It has been indicated that PD-L1 may be a valuable therapeutic target in cancer immunotherapy (9, 61). Recently, promising preclinical data in murine models of glioma have provided support for PD-L1 checkpoint inhibitors implementation in GBM patients (62–64). However, early clinical trials on the effectiveness of PD-L1 blockade agents are still limited and elusive. A combination between Anti-PD-L1 mAb durvalumab and bevacizumab is now being tested in a phase 2 open label, non-randomized clinical trial for GBM (cohort B, NCT02336165) (65). Interim results of durvalumab monotherapy revealed low SAE (severe adverse events) rate of 10% and efficacy with OS-6 of 42% and PFS-6 (progression-free survival) of 20%. Trials for other cohorts (cohort A: newly diagnosed MGMT-promoter unmethylated GBM, cohort C: refractory recurrent GBM) are still ongoing. Atezolizumab, a humanized antibody to PD-L1 that has been approved for second-line treatment for patients with advanced or metastatic NSCLC (non-small cell lung cancer) and urothelial cancer, is also being studied in a phase 1a clinical trial for multiple solid tumors, including GBM (PCD4989g; NCT01375842) (66). Results showed that Atezolizumab was safe and well-tolerated in patients with GBM. Glioblastoma was considered a type of “immunologically cold tumor” due to the relative lack of tumor infiltrating T cells in the tumor micro-environment (TME) and high selectivity of BBB (67–69). The “cold” phenotype of GBM may limit immunotherapy efficacy. Combinatorial treatment approaches targeting immune-suppression or BBB permeability may help shift the “cold” microenvironment and enhance response to immune checkpoint blockade in GBM, including radiation therapy, chemotherapy, other immunotherapies (e.g., Chimeric antigen receptor T-cells, oncolytic virus), and bevacizumab (70, 71).
So far as we are aware, the present study is the first meta-analysis to systematically estimate the correlation between PD-L1 and clinical outcomes and clinicopathological factors in glioblastoma. While some limitations need attention. Firstly, different analysis strategy of IHC and inconsistent cut-off values of PD-L1 expression may lead to heterogeneity between studies. Thus, a standardized approach for protein expression should be set up to improve consistency and veracity in the measurement of PD-L1 for future studies. Secondly, some subgroups, such as the IDH1 status group, had small sample sizes. Thirdly, the investigation about the correlations between PD-L1 and clinical features, including as tumor size, tumor site and surgical approach are not performed due to the deficiency of related original information.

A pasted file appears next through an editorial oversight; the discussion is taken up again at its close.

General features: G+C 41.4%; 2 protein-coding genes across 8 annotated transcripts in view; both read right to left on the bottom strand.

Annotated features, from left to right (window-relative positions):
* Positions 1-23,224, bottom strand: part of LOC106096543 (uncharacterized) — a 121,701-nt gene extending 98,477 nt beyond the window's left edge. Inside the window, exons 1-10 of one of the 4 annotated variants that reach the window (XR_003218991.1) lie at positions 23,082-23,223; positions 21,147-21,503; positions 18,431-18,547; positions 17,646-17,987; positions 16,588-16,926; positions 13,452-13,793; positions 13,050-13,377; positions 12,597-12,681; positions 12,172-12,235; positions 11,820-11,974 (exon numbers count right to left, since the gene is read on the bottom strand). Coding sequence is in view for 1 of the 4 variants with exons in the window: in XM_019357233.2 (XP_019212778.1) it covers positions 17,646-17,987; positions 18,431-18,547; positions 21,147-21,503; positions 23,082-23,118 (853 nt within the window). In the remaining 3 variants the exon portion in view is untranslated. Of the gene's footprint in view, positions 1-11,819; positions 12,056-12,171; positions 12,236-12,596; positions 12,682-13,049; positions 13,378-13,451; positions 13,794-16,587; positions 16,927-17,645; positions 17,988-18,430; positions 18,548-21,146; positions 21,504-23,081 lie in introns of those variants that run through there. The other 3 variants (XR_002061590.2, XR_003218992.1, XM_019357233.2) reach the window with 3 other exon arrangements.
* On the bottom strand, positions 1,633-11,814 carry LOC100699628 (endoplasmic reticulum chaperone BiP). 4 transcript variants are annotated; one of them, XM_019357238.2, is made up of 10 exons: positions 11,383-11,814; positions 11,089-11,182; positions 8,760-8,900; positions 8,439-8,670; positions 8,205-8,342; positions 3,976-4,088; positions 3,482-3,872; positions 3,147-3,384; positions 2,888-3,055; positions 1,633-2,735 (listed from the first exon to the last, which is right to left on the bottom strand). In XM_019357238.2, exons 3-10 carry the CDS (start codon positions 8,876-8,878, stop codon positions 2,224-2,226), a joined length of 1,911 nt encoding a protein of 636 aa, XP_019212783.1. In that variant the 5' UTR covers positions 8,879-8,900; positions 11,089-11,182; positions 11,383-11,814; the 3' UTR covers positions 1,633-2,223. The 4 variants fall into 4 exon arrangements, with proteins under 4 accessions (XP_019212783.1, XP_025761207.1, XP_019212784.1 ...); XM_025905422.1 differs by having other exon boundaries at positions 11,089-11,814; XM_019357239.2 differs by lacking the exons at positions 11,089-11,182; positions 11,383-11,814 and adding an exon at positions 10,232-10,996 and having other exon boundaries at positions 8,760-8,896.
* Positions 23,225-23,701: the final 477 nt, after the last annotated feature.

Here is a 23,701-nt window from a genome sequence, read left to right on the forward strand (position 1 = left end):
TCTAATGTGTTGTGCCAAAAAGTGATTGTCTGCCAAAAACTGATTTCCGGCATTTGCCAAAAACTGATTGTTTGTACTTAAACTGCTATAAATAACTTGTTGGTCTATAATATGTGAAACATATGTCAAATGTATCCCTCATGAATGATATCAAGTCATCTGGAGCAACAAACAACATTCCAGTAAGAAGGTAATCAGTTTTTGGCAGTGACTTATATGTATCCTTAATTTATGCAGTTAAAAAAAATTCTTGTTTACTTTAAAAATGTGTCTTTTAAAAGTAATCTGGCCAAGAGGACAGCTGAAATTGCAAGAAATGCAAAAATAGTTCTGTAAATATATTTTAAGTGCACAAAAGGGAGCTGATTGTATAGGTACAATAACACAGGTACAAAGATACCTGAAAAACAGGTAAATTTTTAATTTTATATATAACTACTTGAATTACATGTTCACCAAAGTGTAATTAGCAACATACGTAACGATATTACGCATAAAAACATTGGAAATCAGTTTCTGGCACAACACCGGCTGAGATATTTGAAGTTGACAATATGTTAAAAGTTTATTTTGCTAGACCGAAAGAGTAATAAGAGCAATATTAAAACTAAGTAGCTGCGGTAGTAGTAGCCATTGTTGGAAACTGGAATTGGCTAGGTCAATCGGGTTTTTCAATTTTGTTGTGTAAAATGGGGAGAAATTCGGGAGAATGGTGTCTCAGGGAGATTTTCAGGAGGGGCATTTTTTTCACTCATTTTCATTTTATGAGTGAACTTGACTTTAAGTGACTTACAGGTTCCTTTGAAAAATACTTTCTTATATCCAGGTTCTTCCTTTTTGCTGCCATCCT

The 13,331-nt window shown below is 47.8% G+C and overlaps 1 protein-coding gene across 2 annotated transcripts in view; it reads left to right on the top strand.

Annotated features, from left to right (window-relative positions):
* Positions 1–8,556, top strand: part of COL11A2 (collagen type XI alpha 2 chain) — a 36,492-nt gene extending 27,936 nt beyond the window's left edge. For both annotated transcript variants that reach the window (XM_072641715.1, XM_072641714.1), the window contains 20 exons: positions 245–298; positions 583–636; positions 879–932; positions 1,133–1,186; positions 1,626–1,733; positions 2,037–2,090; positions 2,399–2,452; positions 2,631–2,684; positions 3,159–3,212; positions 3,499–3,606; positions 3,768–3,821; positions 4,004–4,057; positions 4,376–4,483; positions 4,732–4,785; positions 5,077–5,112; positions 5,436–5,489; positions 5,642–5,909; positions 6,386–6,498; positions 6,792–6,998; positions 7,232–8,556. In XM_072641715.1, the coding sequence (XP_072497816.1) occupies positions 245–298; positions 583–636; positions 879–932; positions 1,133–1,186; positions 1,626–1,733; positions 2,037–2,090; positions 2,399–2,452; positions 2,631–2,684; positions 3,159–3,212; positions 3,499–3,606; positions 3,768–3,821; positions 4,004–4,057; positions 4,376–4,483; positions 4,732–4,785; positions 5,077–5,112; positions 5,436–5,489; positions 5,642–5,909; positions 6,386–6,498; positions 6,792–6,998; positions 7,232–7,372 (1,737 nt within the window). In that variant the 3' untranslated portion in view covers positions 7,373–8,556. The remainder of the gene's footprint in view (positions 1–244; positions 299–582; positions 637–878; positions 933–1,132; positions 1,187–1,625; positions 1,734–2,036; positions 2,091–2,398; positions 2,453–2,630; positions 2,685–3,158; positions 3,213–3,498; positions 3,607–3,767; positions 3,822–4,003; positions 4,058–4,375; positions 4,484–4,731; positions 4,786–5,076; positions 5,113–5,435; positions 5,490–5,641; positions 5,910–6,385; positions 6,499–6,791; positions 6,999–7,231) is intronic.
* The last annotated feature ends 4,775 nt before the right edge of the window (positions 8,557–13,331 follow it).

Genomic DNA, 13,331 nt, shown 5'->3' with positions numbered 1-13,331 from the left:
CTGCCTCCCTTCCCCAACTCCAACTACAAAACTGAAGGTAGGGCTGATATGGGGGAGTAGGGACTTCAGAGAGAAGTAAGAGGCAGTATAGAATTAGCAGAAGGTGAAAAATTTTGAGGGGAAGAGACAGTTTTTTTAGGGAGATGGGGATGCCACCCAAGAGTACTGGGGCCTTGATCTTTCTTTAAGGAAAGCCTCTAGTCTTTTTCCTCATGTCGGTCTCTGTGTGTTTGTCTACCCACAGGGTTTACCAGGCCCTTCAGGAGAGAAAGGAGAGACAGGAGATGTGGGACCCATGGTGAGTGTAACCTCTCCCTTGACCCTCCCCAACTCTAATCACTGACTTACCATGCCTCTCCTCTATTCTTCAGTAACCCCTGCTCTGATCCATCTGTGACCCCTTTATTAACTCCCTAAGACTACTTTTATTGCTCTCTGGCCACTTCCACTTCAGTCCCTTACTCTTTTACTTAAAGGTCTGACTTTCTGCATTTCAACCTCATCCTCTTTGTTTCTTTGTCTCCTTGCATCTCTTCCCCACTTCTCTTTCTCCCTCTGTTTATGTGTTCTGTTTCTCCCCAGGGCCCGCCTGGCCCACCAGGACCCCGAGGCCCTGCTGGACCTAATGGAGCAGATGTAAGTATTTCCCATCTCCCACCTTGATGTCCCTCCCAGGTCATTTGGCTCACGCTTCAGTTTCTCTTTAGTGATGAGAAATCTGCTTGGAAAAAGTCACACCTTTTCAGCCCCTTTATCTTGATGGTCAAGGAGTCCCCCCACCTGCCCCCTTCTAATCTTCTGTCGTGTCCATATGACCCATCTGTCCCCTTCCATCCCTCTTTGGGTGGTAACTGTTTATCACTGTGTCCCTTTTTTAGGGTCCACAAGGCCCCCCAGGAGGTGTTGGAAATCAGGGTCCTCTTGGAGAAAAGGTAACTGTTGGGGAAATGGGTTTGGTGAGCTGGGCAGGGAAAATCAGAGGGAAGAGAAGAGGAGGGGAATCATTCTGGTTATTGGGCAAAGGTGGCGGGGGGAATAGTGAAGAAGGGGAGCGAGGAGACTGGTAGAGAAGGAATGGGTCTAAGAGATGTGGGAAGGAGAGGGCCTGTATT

In conclusion, our meta-analysis shows that high PD-L1 expression is strongly correlated with unfavorable prognosis for GBM patients. PD-L1 may present itself as a valuable target for immunotherapy in clinical practice. Additional high-quality, larger-scale prospective studies are needed to provide validate the potential value of PD-L1 for the prognosis and treatment of GBM patients in the future.
Data Availability Statement
The datasets generated for this study are available on request to the corresponding author.
CH and GC designed this study, searched the literature, screened identified studies and extracted data, and wrote the manuscript. Disagreements were resolved by discussion with WJ and WL. HZhao, FC, YL, SL, HZhang, YZ, and JC assisted in the literature search and screening. WJ and WL assisted in the designing of the study and the data analyses, and supervised the study. All authors have read and approved the final version of this manuscript.
Conflict of Interest
GC was employed by the company Beijing Qinglian Biotech, Co., Ltd., Beijing, China.
The remaining authors declare that the research was conducted in the absence of any commercial or financial relationships that could be construed as a potential conflict of interest.
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Keywords: glioblastoma, PD-L1, prognostic, clinicopathological, meta-analysis
Citation: Hao C, Chen G, Zhao H, Li Y, Chen J, Zhang H, Li S, Zhao Y, Chen F, Li W and Jiang WG (2020) PD-L1 Expression in Glioblastoma, the Clinical and Prognostic Significance: A Systematic Literature Review and Meta-Analysis. Front. Oncol. 10:1015. doi: 10.3389/fonc.2020.01015
Received: 15 February 2020; Accepted: 22 May 2020;
Published: 24 June 2020.
Edited by:Abdulrazag Ajlan, King Saud University, Saudi Arabia
Reviewed by:Matthew Tate, Northwestern University, United States
Vidyasiri Vemulapalli, Dana–Farber Cancer Institute, United States
Copyright © 2020 Hao, Chen, Zhao, Li, Chen, Zhang, Li, Zhao, Chen, Li and Jiang. This is an open-access article distributed under the terms of the Creative Commons Attribution License (CC BY). The use, distribution or reproduction in other forums is permitted, provided the original author(s) and the copyright owner(s) are credited and that the original publication in this journal is cited, in accordance with accepted academic practice. No use, distribution or reproduction is permitted which does not comply with these terms.
†These authors have contributed equally to this work